• Software Demonstration: Demonstrate software tasks using screenshots or recorded screen video.
  • Interactive Process Graphic: Design a custom process graphic with click-to-reveals that populate information text boxes and/or video/audio.
  • Timeline Interaction: Design a timeline with buttons that populate information text boxes and/or video/audio.
  • Recorded Whiteboard Discussion: Use screen capturing to record a facilitator drawing and explaining a concept graphic on a whiteboard (e.g. WebEx® whiteboard).
  • Mnemonic: Create a memory device (e.g., acronym) to help learners remember a sequence or list of content.
  • Knowledge Checks: Multiple Choice, Multiple Select, Matching, True/False and Drag-and-Drop
  • FAQ Interaction: Click-to-reveal commonly asked questions and answers on a given topic.

Apply and Analyze eLearning Treatments

Sample Objective Verbs: Assess, Chart, Construct, Demonstrate, Develop, Produce, Report, Select, Use, Show, Solve, Characterize, Classify, Compare, Contrast, Correlate, Distinguish, Differentiate, Examine

  • Try-It Simulation: The learner is presented with a screen capture with “try-it” prompts, interactions and feedback.
  • Case Study: The learner reads a case study (or watches it via video or multiple presentation) and answers a series of multiple choice/multiple select questions that require analytical thinking.
  • Branching Scenarios: The learner is presented with a scenario and answers a series of questions about how to solve it. The progression of questions varies based on the learner’s response to each question.
  • Hotspot Examination: The learner clicks a hotspot on a photo or graphic to identify what is wrong, out of place or otherwise different than it should be.

Evaluate and Create eLearning Treatments

Sample Objective Verbs: Categorize, Compose, Construct, Design, Formulate, Integrate, Invent, Produce, Rewrite, Evaluate, Critique, Predict, Form, Reorganize, Produce, Plan, Structure

  • Drag & Drop: Drag and drop text or images into categories or into a ranking order. Or, drag and drop them freestyle to create a new concept, process or product.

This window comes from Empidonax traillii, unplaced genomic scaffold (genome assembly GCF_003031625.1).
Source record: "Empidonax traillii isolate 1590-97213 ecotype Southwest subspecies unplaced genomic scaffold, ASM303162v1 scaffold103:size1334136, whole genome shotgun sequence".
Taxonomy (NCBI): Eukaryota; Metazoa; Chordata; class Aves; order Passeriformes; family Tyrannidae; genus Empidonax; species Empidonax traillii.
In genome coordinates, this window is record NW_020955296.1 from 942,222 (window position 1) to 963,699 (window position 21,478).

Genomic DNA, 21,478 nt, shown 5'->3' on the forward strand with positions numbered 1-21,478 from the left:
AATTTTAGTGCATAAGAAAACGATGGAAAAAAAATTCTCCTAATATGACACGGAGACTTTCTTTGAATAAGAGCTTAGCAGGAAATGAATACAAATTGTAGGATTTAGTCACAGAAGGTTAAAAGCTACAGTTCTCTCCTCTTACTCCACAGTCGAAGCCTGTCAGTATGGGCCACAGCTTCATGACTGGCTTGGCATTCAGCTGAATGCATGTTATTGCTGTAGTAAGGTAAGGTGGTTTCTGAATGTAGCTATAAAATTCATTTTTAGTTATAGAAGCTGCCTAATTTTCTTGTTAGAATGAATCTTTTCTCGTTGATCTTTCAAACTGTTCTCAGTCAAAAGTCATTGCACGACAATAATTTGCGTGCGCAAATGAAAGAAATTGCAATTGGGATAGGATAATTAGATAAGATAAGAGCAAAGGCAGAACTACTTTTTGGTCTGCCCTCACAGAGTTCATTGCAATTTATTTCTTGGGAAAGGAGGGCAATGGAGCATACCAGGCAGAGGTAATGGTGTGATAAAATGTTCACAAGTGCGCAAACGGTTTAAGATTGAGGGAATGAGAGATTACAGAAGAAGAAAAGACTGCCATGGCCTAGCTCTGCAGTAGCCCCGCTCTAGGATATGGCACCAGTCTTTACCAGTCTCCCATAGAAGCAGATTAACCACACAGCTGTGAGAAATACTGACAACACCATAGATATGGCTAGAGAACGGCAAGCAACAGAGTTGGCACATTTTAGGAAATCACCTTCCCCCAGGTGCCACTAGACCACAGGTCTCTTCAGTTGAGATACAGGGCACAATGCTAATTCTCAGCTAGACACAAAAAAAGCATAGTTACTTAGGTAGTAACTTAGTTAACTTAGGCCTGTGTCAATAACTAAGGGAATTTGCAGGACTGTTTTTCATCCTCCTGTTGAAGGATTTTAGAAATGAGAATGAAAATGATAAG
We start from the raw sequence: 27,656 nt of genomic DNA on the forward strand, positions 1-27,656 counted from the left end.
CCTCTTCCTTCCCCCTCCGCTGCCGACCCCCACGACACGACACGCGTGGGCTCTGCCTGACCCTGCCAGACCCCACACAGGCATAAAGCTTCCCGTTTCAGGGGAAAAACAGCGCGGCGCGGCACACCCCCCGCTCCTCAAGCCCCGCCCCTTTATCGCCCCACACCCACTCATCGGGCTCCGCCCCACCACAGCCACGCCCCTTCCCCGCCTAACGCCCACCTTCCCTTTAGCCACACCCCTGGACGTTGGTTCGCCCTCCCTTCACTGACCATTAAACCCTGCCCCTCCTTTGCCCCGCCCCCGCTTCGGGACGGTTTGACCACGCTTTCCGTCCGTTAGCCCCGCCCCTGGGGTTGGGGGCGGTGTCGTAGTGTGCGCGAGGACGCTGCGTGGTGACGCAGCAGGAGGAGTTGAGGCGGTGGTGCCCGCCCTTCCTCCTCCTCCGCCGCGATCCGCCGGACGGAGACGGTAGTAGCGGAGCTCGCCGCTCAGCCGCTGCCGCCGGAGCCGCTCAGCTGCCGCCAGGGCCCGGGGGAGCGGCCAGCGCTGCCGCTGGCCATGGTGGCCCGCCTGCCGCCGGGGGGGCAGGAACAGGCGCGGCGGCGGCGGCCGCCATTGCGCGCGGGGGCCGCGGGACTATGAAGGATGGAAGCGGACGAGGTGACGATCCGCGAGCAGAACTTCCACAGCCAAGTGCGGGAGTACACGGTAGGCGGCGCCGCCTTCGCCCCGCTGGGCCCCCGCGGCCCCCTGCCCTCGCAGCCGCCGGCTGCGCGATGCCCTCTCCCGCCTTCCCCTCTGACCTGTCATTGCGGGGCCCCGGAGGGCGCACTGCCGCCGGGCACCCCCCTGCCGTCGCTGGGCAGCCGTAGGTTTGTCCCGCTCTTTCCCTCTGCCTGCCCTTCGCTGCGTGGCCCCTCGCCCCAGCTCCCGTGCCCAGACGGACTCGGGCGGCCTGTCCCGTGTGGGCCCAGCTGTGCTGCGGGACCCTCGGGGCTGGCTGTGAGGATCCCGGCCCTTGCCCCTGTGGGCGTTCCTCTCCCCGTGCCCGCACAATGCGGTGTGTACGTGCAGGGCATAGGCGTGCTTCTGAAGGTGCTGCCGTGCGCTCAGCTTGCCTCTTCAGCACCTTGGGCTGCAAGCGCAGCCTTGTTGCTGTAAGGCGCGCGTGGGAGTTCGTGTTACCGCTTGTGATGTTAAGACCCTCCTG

• Whiteboard: Allow learners to design/draw a concept or process map on a whiteboard. Then have them compare it with a sample concept or process map. Or, invite learners to draw a new concept, product or process on a whiteboard.

Step 3. Collaborate with Your Production Crew to Discover More Possibilities.

Some instructional designers storyboard and produce their deliverables; however, if you work with a production crew, involve them in your design discussions. Using their knowledge of multimedia design and production software, they can offer ideas you didn’t realize were possible. Also, they can also warn against treatments that may jeopardize the project timeline before the storyboard is signed off by your primary stakeholder.

Commit to Creativity

Are you ready to broaden your storyboarding horizons? If you are ready to commit to greater creativity, you can begin by:

  • Becoming familiar with the revised Bloom’s Taxonomy and write objectives before selecting design treatments
  • Using the outline in this article to select a variety of eLearning treatments that support your objectives
  • Involving your production crew (if applicable) to generate additional design ideas and explore new possibilities


  1. Wilson, L. O. (n.d.). Anderson and Krathwohl – Bloom’s Taxonomy Revised. Retrieved February 27, 2018, from

This article was originally posted on eLearning Industry; view it here.